Optimum air circulation means keeping air moving to all living spaces in your home. Without adequate circulation of indoor air, certain areas of the house tend to stagnate. The potential downsides of insufficient air movement indoors are numerous:
- Indoor temperature consistency is harder to maintain — some areas are chilly and others are too warm.
- Odors and fumes in certain areas become a problem.
- Indoor humidity rises higher and comfort level may be diminished.
- Microscopic airborne particulates, including mold spores and bacteria, tend to thrive in stale, humid conditions.
While maintaining adequate air circulation is a little less challenging during the summer, the closed-up indoor environment during winter typically requires more attention. Your heating and cooling system is an important ally in maintaining adequate circulation. Keep air moving by paying attention to these factors:
- Air-filter changes. A clogged, dirty air filter reduces airflow and impairs circulation throughout the house. Replacing the filter should be done at specific, regular intervals. Consult with your local HVAC professional for specific recommendations about the best filter type and schedule for filter replacement. Keep in mind the air filters will changed during regular system maintenance visits.
- Ductwork maintenance check up. HVAC air ducts circulate air throughout your house. As the ductwork ages, leaks, tears and other damage can occur. As much as 25% or more of the total airflow volume may be lost under the home, in the attic or inside walls depending on where the structure ductwork is located, reducing air circulation substantially. A visual inspection and leakage test by a qualified HVAC professional can quantify the amount of air loss in your home. With that information, the technician can present options to seal leaks and restore proper circulation.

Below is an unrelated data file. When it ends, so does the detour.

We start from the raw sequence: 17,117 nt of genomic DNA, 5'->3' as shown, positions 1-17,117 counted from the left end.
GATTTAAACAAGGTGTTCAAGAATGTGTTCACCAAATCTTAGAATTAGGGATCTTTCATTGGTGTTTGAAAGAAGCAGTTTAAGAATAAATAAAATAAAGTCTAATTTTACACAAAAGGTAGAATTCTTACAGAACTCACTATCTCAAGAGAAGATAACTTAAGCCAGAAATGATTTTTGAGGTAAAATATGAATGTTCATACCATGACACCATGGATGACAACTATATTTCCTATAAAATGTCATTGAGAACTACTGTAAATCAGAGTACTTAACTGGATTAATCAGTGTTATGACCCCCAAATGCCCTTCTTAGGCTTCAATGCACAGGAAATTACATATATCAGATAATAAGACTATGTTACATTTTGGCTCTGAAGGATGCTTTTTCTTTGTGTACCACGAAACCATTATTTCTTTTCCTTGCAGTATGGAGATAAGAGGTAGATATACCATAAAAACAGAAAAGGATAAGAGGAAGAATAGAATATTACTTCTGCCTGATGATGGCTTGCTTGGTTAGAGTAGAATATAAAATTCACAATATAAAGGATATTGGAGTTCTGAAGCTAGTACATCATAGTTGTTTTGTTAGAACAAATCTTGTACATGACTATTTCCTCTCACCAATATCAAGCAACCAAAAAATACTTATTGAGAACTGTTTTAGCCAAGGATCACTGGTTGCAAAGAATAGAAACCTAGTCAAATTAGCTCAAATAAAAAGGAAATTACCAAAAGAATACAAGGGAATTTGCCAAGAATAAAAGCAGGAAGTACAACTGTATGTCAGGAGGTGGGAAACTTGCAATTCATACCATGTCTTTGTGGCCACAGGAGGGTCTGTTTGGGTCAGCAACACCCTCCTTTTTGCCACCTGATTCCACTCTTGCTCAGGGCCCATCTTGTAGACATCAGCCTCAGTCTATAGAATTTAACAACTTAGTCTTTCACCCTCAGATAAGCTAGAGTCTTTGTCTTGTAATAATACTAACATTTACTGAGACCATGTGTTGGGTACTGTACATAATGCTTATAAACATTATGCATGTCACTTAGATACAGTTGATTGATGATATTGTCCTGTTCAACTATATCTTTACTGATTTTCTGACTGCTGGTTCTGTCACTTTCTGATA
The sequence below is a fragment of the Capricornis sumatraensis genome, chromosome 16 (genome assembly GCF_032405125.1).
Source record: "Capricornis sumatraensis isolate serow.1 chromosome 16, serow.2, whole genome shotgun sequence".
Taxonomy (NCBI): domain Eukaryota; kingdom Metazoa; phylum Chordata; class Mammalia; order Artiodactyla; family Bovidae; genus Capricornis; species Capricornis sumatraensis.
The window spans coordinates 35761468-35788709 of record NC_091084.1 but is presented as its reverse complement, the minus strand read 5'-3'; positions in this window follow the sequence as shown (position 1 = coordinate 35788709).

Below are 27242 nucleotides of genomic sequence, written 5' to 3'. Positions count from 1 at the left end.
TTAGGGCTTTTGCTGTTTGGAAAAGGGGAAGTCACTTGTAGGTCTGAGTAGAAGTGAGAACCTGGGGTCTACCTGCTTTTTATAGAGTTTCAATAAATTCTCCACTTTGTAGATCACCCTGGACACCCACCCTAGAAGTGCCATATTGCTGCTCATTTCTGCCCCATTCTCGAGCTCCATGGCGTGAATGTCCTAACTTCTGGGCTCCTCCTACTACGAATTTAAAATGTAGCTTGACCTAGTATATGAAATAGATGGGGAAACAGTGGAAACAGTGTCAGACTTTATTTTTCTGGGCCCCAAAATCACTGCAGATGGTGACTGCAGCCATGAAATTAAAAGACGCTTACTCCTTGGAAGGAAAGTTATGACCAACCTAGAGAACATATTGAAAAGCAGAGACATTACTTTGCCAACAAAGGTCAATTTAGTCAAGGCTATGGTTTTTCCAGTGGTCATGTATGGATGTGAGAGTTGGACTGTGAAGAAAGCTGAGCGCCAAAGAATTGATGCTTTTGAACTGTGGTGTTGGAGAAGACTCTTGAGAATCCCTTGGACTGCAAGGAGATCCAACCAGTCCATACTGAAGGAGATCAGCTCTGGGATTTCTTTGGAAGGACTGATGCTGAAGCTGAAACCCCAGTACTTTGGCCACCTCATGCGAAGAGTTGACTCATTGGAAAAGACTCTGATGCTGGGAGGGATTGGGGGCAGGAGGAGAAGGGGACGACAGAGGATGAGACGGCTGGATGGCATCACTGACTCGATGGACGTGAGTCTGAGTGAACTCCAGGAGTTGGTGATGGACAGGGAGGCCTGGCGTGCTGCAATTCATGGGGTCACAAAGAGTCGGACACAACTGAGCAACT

- Ceiling fans. To supplement circulation of air in individual rooms, highly efficient ceiling fans are a great option. The silent, slow rotation of the large blades generates continuous circulation of air throughout a room. It also helps moderate temperatures by preventing accumulation of heat near the ceiling. Most fans are reversible so you can adapt circulation for winter or summer.
For more details about maximizing air circulation in your home, talk to the professionals at Jackson & Sons.What Issues Come Up with Commercial HVAC in Winter? » « How High Ceilings Affect HVAC Efficiency